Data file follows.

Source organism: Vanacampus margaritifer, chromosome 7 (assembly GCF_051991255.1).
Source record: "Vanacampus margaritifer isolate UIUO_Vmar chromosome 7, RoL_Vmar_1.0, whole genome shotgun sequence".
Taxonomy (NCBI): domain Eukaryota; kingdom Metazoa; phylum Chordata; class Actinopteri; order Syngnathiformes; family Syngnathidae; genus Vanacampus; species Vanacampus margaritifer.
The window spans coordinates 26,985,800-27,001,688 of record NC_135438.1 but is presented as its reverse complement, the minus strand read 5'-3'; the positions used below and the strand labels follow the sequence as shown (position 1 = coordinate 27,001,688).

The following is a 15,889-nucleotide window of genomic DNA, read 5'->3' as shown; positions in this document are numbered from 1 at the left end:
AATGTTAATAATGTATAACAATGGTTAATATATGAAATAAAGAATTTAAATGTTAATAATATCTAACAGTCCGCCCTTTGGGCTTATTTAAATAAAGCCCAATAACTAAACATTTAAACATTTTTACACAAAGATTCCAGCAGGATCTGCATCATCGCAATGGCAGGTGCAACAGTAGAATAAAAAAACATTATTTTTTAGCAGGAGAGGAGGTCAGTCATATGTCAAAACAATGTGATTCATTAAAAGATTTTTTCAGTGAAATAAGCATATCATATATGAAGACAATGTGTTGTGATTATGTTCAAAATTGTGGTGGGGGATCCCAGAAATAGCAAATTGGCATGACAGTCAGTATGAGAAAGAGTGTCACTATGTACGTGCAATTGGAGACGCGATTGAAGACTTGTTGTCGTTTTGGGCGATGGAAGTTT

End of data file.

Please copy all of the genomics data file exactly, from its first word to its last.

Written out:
Source organism: Vanacampus margaritifer, chromosome 7 (assembly GCF_051991255.1).
Source record: "Vanacampus margaritifer isolate UIUO_Vmar chromosome 7, RoL_Vmar_1.0, whole genome shotgun sequence".
Taxonomy (NCBI): domain Eukaryota; kingdom Metazoa; phylum Chordata; class Actinopteri; order Syngnathiformes; family Syngnathidae; genus Vanacampus; species Vanacampus margaritifer.
The window spans coordinates 26,985,800-27,001,688 of record NC_135438.1 but is presented as its reverse complement, the minus strand read 5'-3'; the positions used below and the strand labels follow the sequence as shown (position 1 = coordinate 27,001,688).

The following is a 15,889-nucleotide window of genomic DNA, read 5'->3' as shown; positions in this document are numbered from 1 at the left end:
AATGTTAATAATGTATAACAATGGTTAATATATGAAATAAAGAATTTAAATGTTAATAATATCTAACAGTCCGCCCTTTGGGCTTATTTAAATAAAGCCCAATAACTAAACATTTAAACATTTTTACACAAAGATTCCAGCAGGATCTGCATCATCGCAATGGCAGGTGCAACAGTAGAATAAAAAAACATTATTTTTTAGCAGGAGAGGAGGTCAGTCATATGTCAAAACAATGTGATTCATTAAAAGATTTTTTCAGTGAAATAAGCATATCATATATGAAGACAATGTGTTGTGATTATGTTCAAAATTGTGGTGGGGGATCCCAGAAATAGCAAATTGGCATGACAGTCAGTATGAGAAAGAGTGTCACTATGTACGTGCAATTGGAGACGCGATTGAAGACTTGTTGTCGTTTTGGGCGATGGAAGTTT